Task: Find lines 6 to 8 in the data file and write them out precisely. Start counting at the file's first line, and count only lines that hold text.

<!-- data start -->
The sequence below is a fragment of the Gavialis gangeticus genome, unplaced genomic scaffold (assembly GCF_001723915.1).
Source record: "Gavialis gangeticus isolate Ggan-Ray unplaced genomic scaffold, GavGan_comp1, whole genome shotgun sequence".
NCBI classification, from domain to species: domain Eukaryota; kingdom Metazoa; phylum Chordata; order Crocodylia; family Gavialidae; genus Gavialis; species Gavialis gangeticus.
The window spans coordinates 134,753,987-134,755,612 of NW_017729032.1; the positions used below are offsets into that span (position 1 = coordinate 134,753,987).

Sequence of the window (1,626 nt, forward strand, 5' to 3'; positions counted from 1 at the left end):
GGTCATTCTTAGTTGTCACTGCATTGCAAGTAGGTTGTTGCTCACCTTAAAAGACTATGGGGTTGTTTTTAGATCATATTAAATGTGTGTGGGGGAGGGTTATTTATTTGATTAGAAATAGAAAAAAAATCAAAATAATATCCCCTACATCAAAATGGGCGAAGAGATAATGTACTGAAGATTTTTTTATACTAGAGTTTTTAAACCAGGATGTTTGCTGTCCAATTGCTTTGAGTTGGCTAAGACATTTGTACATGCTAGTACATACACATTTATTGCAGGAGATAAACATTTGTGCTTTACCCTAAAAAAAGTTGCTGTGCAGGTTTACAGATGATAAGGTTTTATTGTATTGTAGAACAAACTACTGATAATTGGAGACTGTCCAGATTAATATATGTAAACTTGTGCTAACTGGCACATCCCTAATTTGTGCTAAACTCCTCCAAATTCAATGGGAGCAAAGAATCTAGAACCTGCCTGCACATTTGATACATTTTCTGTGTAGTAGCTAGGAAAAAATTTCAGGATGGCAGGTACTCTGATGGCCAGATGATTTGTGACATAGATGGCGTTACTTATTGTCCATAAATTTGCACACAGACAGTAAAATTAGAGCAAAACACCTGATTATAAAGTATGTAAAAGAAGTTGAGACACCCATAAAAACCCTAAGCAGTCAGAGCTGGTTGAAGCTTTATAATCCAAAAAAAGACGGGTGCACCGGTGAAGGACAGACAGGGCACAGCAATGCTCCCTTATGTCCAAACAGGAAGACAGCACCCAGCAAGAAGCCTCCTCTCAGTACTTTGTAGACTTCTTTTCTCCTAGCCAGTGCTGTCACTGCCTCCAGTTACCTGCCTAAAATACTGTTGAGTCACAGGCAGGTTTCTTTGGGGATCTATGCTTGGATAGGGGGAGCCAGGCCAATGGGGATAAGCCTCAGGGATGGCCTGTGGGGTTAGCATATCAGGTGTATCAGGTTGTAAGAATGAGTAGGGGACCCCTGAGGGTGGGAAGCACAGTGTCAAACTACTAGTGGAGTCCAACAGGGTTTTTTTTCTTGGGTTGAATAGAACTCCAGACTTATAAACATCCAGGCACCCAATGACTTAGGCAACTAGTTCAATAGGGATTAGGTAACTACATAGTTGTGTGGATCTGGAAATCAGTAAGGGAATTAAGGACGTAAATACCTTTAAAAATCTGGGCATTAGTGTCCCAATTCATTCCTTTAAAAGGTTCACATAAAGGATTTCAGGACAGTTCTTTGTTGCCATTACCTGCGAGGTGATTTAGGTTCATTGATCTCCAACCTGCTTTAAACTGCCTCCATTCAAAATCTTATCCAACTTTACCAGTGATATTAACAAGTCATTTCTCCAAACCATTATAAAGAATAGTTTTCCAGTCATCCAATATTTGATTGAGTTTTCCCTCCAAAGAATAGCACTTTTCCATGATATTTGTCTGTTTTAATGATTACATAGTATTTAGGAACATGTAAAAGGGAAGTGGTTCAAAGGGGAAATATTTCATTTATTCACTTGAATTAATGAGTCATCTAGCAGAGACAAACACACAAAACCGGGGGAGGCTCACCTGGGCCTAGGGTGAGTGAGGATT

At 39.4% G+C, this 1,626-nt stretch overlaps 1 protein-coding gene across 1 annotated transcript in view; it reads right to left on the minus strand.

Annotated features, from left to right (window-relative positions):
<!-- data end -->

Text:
GGTCATTCTTAGTTGTCACTGCATTGCAAGTAGGTTGTTGCTCACCTTAAAAGACTATGGGGTTGTTTTTAGATCATATTAAATGTGTGTGGGGGAGGGTTATTTATTTGATTAGAAATAGAAAAAAAATCAAAATAATATCCCCTACATCAAAATGGGCGAAGAGATAATGTACTGAAGATTTTTTTATACTAGAGTTTTTAAACCAGGATGTTTGCTGTCCAATTGCTTTGAGTTGGCTAAGACATTTGTACATGCTAGTACATACACATTTATTGCAGGAGATAAACATTTGTGCTTTACCCTAAAAAAAGTTGCTGTGCAGGTTTACAGATGATAAGGTTTTATTGTATTGTAGAACAAACTACTGATAATTGGAGACTGTCCAGATTAATATATGTAAACTTGTGCTAACTGGCACATCCCTAATTTGTGCTAAACTCCTCCAAATTCAATGGGAGCAAAGAATCTAGAACCTGCCTGCACATTTGATACATTTTCTGTGTAGTAGCTAGGAAAAAATTTCAGGATGGCAGGTACTCTGATGGCCAGATGATTTGTGACATAGATGGCGTTACTTATTGTCCATAAATTTGCACACAGACAGTAAAATTAGAGCAAAACACCTGATTATAAAGTATGTAAAAGAAGTTGAGACACCCATAAAAACCCTAAGCAGTCAGAGCTGGTTGAAGCTTTATAATCCAAAAAAAGACGGGTGCACCGGTGAAGGACAGACAGGGCACAGCAATGCTCCCTTATGTCCAAACAGGAAGACAGCACCCAGCAAGAAGCCTCCTCTCAGTACTTTGTAGACTTCTTTTCTCCTAGCCAGTGCTGTCACTGCCTCCAGTTACCTGCCTAAAATACTGTTGAGTCACAGGCAGGTTTCTTTGGGGATCTATGCTTGGATAGGGGGAGCCAGGCCAATGGGGATAAGCCTCAGGGATGGCCTGTGGGGTTAGCATATCAGGTGTATCAGGTTGTAAGAATGAGTAGGGGACCCCTGAGGGTGGGAAGCACAGTGTCAAACTACTAGTGGAGTCCAACAGGGTTTTTTTTCTTGGGTTGAATAGAACTCCAGACTTATAAACATCCAGGCACCCAATGACTTAGGCAACTAGTTCAATAGGGATTAGGTAACTACATAGTTGTGTGGATCTGGAAATCAGTAAGGGAATTAAGGACGTAAATACCTTTAAAAATCTGGGCATTAGTGTCCCAATTCATTCCTTTAAAAGGTTCACATAAAGGATTTCAGGACAGTTCTTTGTTGCCATTACCTGCGAGGTGATTTAGGTTCATTGATCTCCAACCTGCTTTAAACTGCCTCCATTCAAAATCTTATCCAACTTTACCAGTGATATTAACAAGTCATTTCTCCAAACCATTATAAAGAATAGTTTTCCAGTCATCCAATATTTGATTGAGTTTTCCCTCCAAAGAATAGCACTTTTCCATGATATTTGTCTGTTTTAATGATTACATAGTATTTAGGAACATGTAAAAGGGAAGTGGTTCAAAGGGGAAATATTTCATTTATTCACTTGAATTAATGAGTCATCTAGCAGAGACAAACACACAAAACCGGGGGAGGCTCACCTGGGCCTAGGGTGAGTGAGGATT

At 39.4% G+C, this 1,626-nt stretch overlaps 1 protein-coding gene across 1 annotated transcript in view; it reads right to left on the minus strand.

Annotated features, from left to right (window-relative positions):